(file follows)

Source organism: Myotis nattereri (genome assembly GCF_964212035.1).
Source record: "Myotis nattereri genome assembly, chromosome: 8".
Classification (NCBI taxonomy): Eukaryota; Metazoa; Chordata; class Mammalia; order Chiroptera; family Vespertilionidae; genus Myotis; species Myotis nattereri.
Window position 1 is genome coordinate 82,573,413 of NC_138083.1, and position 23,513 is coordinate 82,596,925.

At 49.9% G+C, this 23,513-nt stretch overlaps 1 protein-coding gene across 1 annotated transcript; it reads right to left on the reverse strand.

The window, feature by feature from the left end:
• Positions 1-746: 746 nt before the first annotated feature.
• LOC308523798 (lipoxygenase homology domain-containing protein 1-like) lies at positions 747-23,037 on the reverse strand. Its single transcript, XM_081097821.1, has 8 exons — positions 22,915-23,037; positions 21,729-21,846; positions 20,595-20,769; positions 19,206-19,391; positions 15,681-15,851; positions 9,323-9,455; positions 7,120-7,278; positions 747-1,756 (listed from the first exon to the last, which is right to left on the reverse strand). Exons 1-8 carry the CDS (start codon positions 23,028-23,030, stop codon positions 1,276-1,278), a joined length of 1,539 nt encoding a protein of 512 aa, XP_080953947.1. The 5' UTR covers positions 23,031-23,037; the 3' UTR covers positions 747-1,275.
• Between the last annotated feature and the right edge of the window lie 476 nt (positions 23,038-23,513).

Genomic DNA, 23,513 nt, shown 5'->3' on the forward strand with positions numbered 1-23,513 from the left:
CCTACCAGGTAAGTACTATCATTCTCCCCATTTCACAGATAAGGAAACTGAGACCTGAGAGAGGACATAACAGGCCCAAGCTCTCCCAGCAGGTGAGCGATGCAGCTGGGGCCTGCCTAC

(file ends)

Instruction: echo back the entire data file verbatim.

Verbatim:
Source organism: Myotis nattereri (genome assembly GCF_964212035.1).
Source record: "Myotis nattereri genome assembly, chromosome: 8".
Classification (NCBI taxonomy): Eukaryota; Metazoa; Chordata; class Mammalia; order Chiroptera; family Vespertilionidae; genus Myotis; species Myotis nattereri.
Window position 1 is genome coordinate 82,573,413 of NC_138083.1, and position 23,513 is coordinate 82,596,925.

At 49.9% G+C, this 23,513-nt stretch overlaps 1 protein-coding gene across 1 annotated transcript; it reads right to left on the reverse strand.

The window, feature by feature from the left end:
• Positions 1-746: 746 nt before the first annotated feature.
• LOC308523798 (lipoxygenase homology domain-containing protein 1-like) lies at positions 747-23,037 on the reverse strand. Its single transcript, XM_081097821.1, has 8 exons — positions 22,915-23,037; positions 21,729-21,846; positions 20,595-20,769; positions 19,206-19,391; positions 15,681-15,851; positions 9,323-9,455; positions 7,120-7,278; positions 747-1,756 (listed from the first exon to the last, which is right to left on the reverse strand). Exons 1-8 carry the CDS (start codon positions 23,028-23,030, stop codon positions 1,276-1,278), a joined length of 1,539 nt encoding a protein of 512 aa, XP_080953947.1. The 5' UTR covers positions 23,031-23,037; the 3' UTR covers positions 747-1,275.
• Between the last annotated feature and the right edge of the window lie 476 nt (positions 23,038-23,513).

Genomic DNA, 23,513 nt, shown 5'->3' on the forward strand with positions numbered 1-23,513 from the left:
CCTACCAGGTAAGTACTATCATTCTCCCCATTTCACAGATAAGGAAACTGAGACCTGAGAGAGGACATAACAGGCCCAAGCTCTCCCAGCAGGTGAGCGATGCAGCTGGGGCCTGCCTAC